Appears in

Oxford Companion to Food

Oxford Companion to Food

By Alan Davidson

Published 2014

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woodchuck Marmota monax, also known as groundhog (and, sometimes, incorrectly as ‘prairie dog’). This animal of N. America is something like a squirrel and belongs to the same family, Sciuridae, but is larger than most squirrels with a head-plus-body length of 40–50 cm (16–20"). It has been well described by Ashbrook and Sater (1945), who remark that it is ‘the legendary harbinger of spring weather calculations’ and cite other interesting information.

Paul C. Estey, in The Woodchuck Hunter, writes:

There is no reason why woodchuck should not be splendid eating because they are one of the cleanest animals. People who have once eaten them invariably like them and stick to such a diet when they can.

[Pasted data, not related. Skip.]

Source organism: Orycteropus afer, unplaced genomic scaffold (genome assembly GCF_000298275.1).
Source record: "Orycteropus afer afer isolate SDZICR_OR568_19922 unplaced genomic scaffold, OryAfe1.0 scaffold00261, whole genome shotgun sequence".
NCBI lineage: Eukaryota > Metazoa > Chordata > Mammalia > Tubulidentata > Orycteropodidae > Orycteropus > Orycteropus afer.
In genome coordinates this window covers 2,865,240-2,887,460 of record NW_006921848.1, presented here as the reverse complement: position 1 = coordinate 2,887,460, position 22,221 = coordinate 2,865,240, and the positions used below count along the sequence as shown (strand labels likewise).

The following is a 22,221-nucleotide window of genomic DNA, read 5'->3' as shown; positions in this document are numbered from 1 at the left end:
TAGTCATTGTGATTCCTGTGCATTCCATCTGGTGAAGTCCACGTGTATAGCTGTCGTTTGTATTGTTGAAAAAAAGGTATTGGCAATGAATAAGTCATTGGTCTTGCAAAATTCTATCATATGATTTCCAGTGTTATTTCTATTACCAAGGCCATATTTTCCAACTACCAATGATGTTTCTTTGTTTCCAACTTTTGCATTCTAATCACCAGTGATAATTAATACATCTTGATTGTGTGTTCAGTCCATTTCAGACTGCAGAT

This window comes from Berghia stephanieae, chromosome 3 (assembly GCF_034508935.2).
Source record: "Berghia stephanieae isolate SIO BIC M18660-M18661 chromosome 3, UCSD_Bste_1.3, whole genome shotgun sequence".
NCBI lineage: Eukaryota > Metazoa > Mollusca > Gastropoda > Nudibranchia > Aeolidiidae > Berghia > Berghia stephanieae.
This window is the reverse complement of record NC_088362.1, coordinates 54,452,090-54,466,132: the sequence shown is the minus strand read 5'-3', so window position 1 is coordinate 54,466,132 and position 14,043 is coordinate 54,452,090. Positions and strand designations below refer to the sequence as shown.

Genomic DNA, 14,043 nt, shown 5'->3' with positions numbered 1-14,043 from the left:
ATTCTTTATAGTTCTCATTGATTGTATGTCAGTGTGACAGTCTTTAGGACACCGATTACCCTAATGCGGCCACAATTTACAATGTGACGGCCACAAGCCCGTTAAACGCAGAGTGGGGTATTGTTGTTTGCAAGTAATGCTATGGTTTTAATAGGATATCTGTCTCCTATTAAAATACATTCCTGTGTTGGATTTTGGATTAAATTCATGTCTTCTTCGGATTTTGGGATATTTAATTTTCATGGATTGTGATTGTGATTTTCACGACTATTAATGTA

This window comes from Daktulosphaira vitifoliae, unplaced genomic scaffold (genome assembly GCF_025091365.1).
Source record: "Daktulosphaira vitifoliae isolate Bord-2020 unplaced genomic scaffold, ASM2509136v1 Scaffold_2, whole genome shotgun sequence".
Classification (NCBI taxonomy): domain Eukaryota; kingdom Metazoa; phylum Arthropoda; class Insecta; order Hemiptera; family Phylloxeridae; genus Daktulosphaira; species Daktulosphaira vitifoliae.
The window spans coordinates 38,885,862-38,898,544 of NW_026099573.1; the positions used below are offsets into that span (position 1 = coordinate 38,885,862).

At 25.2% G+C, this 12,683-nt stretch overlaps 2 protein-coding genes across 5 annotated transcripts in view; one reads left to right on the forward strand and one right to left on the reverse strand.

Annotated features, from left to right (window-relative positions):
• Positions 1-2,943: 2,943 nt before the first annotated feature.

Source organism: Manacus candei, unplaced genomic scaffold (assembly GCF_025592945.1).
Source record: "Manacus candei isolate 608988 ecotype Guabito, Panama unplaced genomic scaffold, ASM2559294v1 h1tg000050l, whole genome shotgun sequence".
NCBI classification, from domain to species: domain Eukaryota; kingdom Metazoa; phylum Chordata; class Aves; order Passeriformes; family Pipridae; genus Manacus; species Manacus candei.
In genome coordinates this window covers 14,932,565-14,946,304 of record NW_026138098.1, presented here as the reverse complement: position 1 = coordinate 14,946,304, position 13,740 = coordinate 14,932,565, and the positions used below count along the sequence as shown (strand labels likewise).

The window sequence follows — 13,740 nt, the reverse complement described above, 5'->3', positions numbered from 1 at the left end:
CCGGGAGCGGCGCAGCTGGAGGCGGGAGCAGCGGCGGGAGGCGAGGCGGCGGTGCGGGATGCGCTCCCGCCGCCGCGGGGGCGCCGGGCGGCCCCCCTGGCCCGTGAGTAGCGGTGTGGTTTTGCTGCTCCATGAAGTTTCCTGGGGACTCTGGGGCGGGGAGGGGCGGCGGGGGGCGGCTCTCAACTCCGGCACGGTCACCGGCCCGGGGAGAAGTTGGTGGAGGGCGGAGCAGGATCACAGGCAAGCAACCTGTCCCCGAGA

Woodchucks are considered as a sport animal and can be hunted almost any time of the day, if the weather is good. They are sun worshippers and prefer a vegetarian diet. It is said a woodchuck can eat in one day as much clover as a full-grown sheep.

‘The flesh of the young “chuck”,’ according to an article by Francis X. Lueth in the spring 1943 issue of Illinois Conservation, ‘is delicious if the little red kernels or glands which are found in each foreleg, high up near the body, are cut out.’ …

Young ones may be cooked in the same manner as cotton-tail rabbits … The muscles of the woodchuck are dark and thick, but the meat is mild in flavour.